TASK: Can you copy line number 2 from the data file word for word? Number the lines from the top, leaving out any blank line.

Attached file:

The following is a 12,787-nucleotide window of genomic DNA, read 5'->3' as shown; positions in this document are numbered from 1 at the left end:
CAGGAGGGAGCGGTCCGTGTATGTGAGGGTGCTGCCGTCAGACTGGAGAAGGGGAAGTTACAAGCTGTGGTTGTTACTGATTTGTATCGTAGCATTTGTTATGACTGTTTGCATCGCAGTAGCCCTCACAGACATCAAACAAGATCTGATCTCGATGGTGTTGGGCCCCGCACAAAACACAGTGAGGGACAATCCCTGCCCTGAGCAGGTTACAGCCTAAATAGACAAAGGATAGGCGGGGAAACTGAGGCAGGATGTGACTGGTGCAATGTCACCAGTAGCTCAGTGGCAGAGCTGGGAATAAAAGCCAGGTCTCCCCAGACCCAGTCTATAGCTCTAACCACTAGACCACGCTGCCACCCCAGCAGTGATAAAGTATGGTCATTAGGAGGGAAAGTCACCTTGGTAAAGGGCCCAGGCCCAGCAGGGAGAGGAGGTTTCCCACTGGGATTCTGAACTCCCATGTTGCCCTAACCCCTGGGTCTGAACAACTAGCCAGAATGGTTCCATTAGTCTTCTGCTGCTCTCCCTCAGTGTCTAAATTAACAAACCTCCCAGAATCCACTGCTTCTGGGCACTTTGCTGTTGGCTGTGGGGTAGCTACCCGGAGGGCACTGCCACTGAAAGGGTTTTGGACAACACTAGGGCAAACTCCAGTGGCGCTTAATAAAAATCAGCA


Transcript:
CAGGAGGGAGCGGTCCGTGTATGTGAGGGTGCTGCCGTCAGACTGGAGAAGGGGAAGTTACAAGCTGTGGTTGTTACTGATTTGTATCGTAGCATTTGTTATGACTGTTTGCATCGCAGTAGCCCTCACAGACATCAAACAAGATCTGATCTCGATGGTGTTGGGCCCCGCACAAAACACAGTGAGGGACAATCCCTGCCCTGAGCAGGTTACAGCCTAAATAGACAAAGGATAGGCGGGGAAACTGAGGCAGGATGTGACTGGTGCAATGTCACCAGTAGCTCAGTGGCAGAGCTGGGAATAAAAGCCAGGTCTCCCCAGACCCAGTCTATAGCTCTAACCACTAGACCACGCTGCCACCCCAGCAGTGATAAAGTATGGTCATTAGGAGGGAAAGTCACCTTGGTAAAGGGCCCAGGCCCAGCAGGGAGAGGAGGTTTCCCACTGGGATTCTGAACTCCCATGTTGCCCTAACCCCTGGGTCTGAACAACTAGCCAGAATGGTTCCATTAGTCTTCTGCTGCTCTCCCTCAGTGTCTAAATTAACAAACCTCCCAGAATCCACTGCTTCTGGGCACTTTGCTGTTGGCTGTGGGGTAGCTACCCGGAGGGCACTGCCACTGAAAGGGTTTTGGACAACACTAGGGCAAACTCCAGTGGCGCTTAATAAAAATCAGCA